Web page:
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Who doesn’t love AirPlay? I know I do. I’m constantly listening to music—whether it’s Pandora or Soundcloud or Sirius XM (free through May 30)—so being able to have high-quality audio at any time is an absolute must for me.
The only problem is, buying Wi-Fi (or Hi-Fi) speakers can set you back hundreds of dollars, which might be more than what you’re willing to spend right now.
Additionally, you might have a set of speakers or a surround system that you love. The only issue is that everything is tethered.
Why throw out a completely good audio setup if all you need is wireless connectivity?
And that’s where this guide comes into play.
In this article, I’m going to show you a couple of easy ways to set up AirPlay on a set of speakers for less than $50.
Regardless if you’re super technical (or not), I’m going to share two methods for adding AirPlay to an old set of speakers so that you can enjoy the benefits of wireless streaming from any Apple AirPlay-enabled device (Mac, iPhone, iPad, etc.).
Let’s get started.
Option 1: AirPlay on Any Speakers without the Technical Setup
If you’re not super technical, or you don’t want to deal with the technical setup, then you might want to look at this option. Otherwise, you can skip this section and learn how to make a DIY AirPlay receiver using the Raspberry Pi.
Purchase an AirPlay-Enabled Reciever & Wire it Up
First, you’ll need to pick up an AirPlay-enabled receiver. Here are a few receivers that you can purchase that will add AirPlay out of the box.
Just make sure that your sound system has an RCA or 3.5mm Aux-in line before you buy one of these receivers.
Then, once your receiver arrives, all you have to do is connect the audio output (Optical or Auxiliary) to the input on your sound system.
Next, connect the receiver to your WiFi. Finally, play some music, and select the AirPlay device from your iPhone, iPad, or Mac.
Voila! Your sound system is now upgraded to 21st Century technologies!
And, it was a super-easy way to get wireless audio without any technical know-how.
Additionally, if you have an old AppleTV lying around, you can use it for AirPlay as long as your existing surround system has an optical audio jack. I know this option isn’t $50, but a lot of people have AppleTV’s and don’t realize that it can be used as a bridge for outdated stereos. If you’re planning on buying an AppleTV anyway, then this is another viable option.
Option 2: DIY AirPlay Speakers with a Raspberry Pi (More Technical)
The next option is to put your DIY tech skills to the test and add AirPlay functionality to an existing set of speakers using a Raspberry Pi.
The Raspberry Pi is a low-cost option for many DIY home automation systems. You can also use it to set up a wireless sound system using your home network and AirPlay.
That’s what we’re going to tackle in this section.
Things You’ll Need for DIY AirPlay Speakers
I completed this project using the Altec Lansing RM3010 Stage-Gig Amplified Speaker and a Raspberry Pi 3 B+. The speaker, itself sounds awesome (great bass and balanced mids), but it requires input from an RCA connection or 3.5mm Aux device.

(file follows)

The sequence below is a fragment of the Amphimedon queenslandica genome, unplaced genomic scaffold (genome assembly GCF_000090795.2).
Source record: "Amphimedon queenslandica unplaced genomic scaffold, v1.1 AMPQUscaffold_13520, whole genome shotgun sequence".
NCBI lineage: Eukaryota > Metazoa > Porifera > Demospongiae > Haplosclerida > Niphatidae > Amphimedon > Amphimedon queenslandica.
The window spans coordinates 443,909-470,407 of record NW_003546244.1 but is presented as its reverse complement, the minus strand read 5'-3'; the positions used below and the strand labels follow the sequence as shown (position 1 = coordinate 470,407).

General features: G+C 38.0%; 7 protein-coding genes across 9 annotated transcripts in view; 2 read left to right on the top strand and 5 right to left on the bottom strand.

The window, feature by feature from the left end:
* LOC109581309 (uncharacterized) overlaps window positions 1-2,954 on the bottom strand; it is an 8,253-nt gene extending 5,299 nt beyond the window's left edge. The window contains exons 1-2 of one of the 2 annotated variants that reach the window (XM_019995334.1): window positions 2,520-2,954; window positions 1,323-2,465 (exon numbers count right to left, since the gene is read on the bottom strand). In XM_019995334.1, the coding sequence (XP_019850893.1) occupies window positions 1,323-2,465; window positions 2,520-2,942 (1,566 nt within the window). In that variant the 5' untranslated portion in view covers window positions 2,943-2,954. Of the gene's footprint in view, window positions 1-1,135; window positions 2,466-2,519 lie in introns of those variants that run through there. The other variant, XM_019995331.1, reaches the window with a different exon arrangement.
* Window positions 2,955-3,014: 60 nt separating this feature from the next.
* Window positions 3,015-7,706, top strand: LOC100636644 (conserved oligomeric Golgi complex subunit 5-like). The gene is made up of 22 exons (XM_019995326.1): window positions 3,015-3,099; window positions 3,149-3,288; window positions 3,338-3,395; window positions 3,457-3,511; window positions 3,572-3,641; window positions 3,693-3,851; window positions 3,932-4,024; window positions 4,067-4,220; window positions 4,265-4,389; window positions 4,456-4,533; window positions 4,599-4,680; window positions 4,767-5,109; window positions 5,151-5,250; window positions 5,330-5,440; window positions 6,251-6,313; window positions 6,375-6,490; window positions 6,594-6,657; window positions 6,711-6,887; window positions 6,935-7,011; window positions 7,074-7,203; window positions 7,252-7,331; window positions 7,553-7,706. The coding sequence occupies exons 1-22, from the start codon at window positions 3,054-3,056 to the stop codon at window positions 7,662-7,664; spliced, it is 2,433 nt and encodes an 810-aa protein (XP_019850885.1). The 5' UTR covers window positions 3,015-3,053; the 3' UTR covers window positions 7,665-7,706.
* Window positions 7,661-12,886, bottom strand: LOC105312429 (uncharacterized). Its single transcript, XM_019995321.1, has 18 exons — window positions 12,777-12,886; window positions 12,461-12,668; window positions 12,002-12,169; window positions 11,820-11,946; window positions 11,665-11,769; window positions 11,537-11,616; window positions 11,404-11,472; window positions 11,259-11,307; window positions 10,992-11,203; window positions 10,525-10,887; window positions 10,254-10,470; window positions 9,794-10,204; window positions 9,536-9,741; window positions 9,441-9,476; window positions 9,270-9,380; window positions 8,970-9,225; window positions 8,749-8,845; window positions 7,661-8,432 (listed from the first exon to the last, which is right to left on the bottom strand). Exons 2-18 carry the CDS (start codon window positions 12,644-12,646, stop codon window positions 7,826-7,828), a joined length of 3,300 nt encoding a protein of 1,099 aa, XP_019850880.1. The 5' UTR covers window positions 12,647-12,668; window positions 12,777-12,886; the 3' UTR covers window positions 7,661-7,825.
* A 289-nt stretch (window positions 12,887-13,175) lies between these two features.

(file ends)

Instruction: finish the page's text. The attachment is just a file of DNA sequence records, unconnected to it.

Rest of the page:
They don’t make the Stage Gig anymore, so feel free to use any set of good-quality speakers you have lying around your house.
How to create AirPlay Speakers with Raspberry Pi
I’m not going to spend time showing you how to set up a Raspberry Pi, but I wrote a full article on that process, here.
Once the Pi is up and running, you can follow the steps to add the Shairport Sync library by mikebrady.
While this library is great for audio, it does not support AirPlay video or photo streaming. If you’re looking for screen mirroring as well, I recommend having a look at the RPiPlay repo on Github.
Here are the abbreviated steps I used from Appcodelabs to get AirPlay set up on the Pi.
Step 1. Update and Install Dependencies
sudo apt-get update sudo apt-get install autoconf automake avahi-daemon build-essential git libasound2-dev libavahi-client-dev libconfig-dev libdaemon-dev libpopt-dev libssl-dev libtool xmltoman
Step 2. Clone the Github Repository
git clone <https://github.com/mikebrady/shairport-sync.git>
Step 3. Open the Shairport Sync Directory, Configure Build Options, and Build and Install the Application
cd shairport-sync autoreconf -i -f ./configure --with-alsa --with-avahi --with-ssl=openssl --with-systemd --with-metadata make sudo make install
Step 4. Configure the Raspberry Pi Audio Options in Raspi-Config
This step ensures that audio streams from the Raspberry Pi’s auxiliary output rather than through the HDMI jack.
Go to “7. Advanced Options” > “A4. Audio” > Option 1 “Force 3.5mm (‘headphone’) jack”
Step 5. Set the volume output and start the service automatically
amixer sset PCM,0 100%
Once you have this setup, you can add the Shairport Sync to automatically launch when the Raspberry Pi boots up. That way you don’t have to start the application manually.
sudo systemctl enable shairport-sync
Step 6. Test it out with your new speakers!
Connect your speakers to the audio jack on the Raspberry Pi. Then, grab your iPhone (or iDevice) and pick out a song. Select the Raspberrypi AirPlay device, and slowly turn up the volume.
If everything is working correctly, then you should hear your music through your old speakers!
Hi-Fi and Wi-Fi Speakers You Might Like
I wanted to include this section if you’d rather buy a new AirPlay-enabled speaker or sound system. For around $200, you can get a modern system that doesn’t require setup or add-on devices.
I recommend Sonos, Denon, and Polk Audio speakers.
Are you going to add AirPlay to an existing set of speakers or buy new ones?
Let me know in the comments whether you purchased a commercial AirPlay device or added AirPlay to a Raspberry Pi.
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